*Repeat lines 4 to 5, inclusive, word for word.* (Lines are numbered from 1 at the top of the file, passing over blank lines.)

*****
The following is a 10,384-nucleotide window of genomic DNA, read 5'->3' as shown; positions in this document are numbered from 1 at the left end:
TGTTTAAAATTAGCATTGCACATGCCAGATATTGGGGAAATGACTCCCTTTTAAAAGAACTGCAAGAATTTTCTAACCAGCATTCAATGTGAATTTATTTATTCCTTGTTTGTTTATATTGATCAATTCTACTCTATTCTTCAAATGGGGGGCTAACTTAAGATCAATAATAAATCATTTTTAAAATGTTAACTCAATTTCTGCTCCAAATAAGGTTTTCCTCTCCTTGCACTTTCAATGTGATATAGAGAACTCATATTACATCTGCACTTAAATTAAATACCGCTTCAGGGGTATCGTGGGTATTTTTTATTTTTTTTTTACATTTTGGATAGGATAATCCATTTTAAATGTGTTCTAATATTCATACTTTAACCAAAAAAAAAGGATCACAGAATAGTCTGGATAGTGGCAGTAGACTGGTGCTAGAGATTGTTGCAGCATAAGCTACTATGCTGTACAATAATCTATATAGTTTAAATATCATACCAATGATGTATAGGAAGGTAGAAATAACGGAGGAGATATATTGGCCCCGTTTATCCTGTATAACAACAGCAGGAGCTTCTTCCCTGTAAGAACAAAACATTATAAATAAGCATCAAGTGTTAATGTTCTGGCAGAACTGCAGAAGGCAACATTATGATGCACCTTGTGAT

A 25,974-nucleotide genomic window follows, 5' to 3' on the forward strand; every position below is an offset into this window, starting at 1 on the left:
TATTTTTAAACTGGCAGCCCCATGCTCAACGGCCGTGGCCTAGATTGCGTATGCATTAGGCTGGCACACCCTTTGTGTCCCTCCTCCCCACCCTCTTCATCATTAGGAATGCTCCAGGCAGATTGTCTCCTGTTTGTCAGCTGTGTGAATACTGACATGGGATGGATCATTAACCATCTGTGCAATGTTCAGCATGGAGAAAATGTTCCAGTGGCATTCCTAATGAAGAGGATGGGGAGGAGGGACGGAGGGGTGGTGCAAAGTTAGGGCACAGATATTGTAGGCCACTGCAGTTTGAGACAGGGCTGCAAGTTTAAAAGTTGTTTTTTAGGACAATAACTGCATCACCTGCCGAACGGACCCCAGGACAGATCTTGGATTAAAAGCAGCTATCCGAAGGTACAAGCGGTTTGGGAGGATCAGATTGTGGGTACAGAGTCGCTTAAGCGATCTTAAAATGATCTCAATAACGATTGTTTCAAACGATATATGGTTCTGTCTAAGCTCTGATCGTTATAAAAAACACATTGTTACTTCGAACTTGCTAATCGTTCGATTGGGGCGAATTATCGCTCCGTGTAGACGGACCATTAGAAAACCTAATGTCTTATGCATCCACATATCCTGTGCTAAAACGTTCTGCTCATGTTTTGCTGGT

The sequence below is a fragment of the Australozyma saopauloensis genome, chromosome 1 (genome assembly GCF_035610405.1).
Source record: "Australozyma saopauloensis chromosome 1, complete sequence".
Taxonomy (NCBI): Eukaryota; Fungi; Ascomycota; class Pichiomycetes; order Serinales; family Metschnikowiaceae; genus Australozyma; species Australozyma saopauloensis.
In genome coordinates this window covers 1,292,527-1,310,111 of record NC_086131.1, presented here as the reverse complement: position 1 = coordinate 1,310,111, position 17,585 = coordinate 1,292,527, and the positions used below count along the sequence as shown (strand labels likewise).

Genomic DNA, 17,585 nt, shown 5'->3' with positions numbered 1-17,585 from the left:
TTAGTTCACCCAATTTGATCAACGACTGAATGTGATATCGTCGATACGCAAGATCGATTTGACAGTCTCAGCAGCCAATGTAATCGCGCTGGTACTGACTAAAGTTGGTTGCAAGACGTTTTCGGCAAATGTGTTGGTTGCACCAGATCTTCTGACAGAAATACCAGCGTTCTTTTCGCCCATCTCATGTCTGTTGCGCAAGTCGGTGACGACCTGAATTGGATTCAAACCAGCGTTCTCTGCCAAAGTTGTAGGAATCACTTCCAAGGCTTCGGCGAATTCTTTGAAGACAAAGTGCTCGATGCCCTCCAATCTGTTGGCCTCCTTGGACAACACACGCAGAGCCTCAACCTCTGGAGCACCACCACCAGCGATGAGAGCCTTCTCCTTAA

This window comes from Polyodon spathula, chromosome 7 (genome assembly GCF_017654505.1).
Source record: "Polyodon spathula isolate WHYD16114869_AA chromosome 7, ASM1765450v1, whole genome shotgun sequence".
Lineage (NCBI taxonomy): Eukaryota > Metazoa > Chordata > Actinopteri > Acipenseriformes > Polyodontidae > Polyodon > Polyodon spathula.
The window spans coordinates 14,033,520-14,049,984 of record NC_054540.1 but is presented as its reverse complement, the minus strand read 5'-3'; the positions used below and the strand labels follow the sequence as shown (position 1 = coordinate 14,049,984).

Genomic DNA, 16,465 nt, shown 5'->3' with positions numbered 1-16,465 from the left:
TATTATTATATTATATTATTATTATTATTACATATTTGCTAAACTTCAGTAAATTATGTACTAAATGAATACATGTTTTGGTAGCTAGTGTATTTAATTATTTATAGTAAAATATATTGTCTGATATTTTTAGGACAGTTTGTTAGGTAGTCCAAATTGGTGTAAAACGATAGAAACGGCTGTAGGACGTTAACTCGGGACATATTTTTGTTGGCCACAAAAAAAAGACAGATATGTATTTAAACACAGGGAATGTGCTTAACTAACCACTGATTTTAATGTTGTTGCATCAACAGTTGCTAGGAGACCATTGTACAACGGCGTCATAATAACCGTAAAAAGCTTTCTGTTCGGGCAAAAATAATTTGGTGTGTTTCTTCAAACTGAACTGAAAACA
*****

TATTTTTAAACTGGCAGCCCCATGCTCAACGGCCGTGGCCTAGATTGCGTATGCATTAGGCTGGCACACCCTTTGTGTCCCTCCTCCCCACCCTCTTCATCATTAGGAATGCTCCAGGCAGATTGTCTCCTGTTTGTCAGCTGTGTGAATACTGACATGGGATGGATCATTAACCATCTGTGCAATGTTCAGCATGGAGAAAATGTTCCAGTGGCATTCCTAATGAAGAGGATGGGGAGGAGGGACGGAGGGGTGGTGCAAAGTTAGGGCACAGATATTGTAGGCCACTGCAGTTTGAGACAGGGCTGCAAGTTTAAAAGTTGTTTTTTAGGACAATAACTGCATCACCTGCCGAACGGACCCCAGGACAGATCTTGGATTAAAAGCAGCTATCCGAAGGTACAAGCGGTTTGGGAGGATCAGATTGTGGGTACAGAGTCGCTTAAGCGATCTTAAAATGATCTCAATAACGATTGTTTCAAACGATATATGGTTCTGTCTAAGCTCTGATCGTTATAAAAAACACATTGTTACTTCGAACTTGCTAATCGTTCGATTGGGGCGAATTATCGCTCCGTGTAGACGGACCATTAGAAAACCTAATGTCTTATGCATCCACATATCCTGTGCTAAAACGTTCTGCTCATGTTTTGCTGGT

The sequence below is a fragment of the Australozyma saopauloensis genome, chromosome 1 (genome assembly GCF_035610405.1).